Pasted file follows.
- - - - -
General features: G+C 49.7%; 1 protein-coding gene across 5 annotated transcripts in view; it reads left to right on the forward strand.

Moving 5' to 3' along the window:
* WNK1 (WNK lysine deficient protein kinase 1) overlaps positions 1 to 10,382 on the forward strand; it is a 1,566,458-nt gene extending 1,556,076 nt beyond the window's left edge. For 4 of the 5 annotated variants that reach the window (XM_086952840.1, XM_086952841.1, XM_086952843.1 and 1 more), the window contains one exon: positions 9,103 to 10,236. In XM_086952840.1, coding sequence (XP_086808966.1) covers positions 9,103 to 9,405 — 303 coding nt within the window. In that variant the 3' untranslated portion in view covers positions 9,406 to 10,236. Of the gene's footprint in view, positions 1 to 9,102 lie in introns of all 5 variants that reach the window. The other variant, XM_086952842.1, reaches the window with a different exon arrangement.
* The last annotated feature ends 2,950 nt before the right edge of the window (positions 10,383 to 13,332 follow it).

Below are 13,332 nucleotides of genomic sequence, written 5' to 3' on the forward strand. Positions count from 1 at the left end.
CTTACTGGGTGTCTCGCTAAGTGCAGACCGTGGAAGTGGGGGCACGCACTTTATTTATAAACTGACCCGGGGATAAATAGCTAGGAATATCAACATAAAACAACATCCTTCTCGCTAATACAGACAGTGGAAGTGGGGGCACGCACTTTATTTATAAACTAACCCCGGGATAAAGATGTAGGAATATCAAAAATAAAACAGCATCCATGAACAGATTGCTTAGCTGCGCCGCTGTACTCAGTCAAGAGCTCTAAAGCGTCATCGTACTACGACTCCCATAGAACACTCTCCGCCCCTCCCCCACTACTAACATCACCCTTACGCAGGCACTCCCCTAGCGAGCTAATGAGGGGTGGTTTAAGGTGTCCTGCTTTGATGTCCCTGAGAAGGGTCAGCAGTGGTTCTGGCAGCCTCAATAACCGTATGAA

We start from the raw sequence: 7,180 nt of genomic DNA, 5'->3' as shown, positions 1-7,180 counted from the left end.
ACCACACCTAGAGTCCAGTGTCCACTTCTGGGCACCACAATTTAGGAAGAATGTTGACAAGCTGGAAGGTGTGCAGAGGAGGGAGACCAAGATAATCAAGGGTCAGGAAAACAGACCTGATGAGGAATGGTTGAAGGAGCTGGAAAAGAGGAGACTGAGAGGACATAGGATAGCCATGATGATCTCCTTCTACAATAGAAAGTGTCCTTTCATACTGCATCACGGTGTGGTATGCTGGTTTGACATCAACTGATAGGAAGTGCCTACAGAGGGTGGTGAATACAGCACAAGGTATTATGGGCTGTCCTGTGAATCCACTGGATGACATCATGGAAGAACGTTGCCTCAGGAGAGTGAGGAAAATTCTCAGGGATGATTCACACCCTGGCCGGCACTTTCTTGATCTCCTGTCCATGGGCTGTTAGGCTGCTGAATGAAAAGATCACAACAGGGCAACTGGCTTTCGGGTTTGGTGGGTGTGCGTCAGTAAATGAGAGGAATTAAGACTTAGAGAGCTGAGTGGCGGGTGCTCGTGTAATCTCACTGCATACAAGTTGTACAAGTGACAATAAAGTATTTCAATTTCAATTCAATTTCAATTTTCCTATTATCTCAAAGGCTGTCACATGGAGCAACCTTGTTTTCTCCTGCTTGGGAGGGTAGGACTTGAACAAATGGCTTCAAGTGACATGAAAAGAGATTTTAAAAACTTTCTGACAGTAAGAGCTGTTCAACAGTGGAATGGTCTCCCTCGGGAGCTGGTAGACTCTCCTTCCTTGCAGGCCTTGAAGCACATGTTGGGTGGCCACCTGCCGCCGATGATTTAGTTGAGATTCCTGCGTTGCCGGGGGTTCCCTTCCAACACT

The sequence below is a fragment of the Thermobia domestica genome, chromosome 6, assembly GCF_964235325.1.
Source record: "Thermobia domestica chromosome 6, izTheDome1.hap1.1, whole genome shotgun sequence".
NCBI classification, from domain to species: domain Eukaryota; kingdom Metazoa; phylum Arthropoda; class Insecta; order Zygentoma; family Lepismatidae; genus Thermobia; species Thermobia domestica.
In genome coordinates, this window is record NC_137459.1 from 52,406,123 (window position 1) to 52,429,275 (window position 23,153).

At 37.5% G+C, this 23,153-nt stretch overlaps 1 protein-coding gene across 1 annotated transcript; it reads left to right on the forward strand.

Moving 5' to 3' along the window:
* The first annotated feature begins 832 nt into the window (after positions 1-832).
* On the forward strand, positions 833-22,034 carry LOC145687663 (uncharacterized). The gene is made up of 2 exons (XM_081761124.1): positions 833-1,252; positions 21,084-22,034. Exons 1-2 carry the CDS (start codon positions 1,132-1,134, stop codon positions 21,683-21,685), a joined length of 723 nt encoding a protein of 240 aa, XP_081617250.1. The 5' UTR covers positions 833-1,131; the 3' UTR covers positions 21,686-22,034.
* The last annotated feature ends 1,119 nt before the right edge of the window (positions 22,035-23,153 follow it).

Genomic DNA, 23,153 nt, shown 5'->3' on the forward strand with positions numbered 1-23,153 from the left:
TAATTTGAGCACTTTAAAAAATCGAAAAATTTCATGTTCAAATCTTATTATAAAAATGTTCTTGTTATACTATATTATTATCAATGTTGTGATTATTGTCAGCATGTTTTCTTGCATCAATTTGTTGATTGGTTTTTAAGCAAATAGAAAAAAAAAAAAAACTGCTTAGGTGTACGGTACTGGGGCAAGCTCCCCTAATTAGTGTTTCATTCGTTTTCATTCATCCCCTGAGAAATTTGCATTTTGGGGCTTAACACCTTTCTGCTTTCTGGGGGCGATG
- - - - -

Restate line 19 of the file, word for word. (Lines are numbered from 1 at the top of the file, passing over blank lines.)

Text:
TAATTTGAGCACTTTAAAAAATCGAAAAATTTCATGTTCAAATCTTATTATAAAAATGTTCTTGTTATACTATATTATTATCAATGTTGTGATTATTGTCAGCATGTTTTCTTGCATCAATTTGTTGATTGGTTTTTAAGCAAATAGAAAAAAAAAAAAAACTGCTTAGGTGTACGGTACTGGGGCAAGCTCCCCTAATTAGTGTTTCATTCGTTTTCATTCATCCCCTGAGAAATTTGCATTTTGGGGCTTAACACCTTTCTGCTTTCTGGGGGCGATG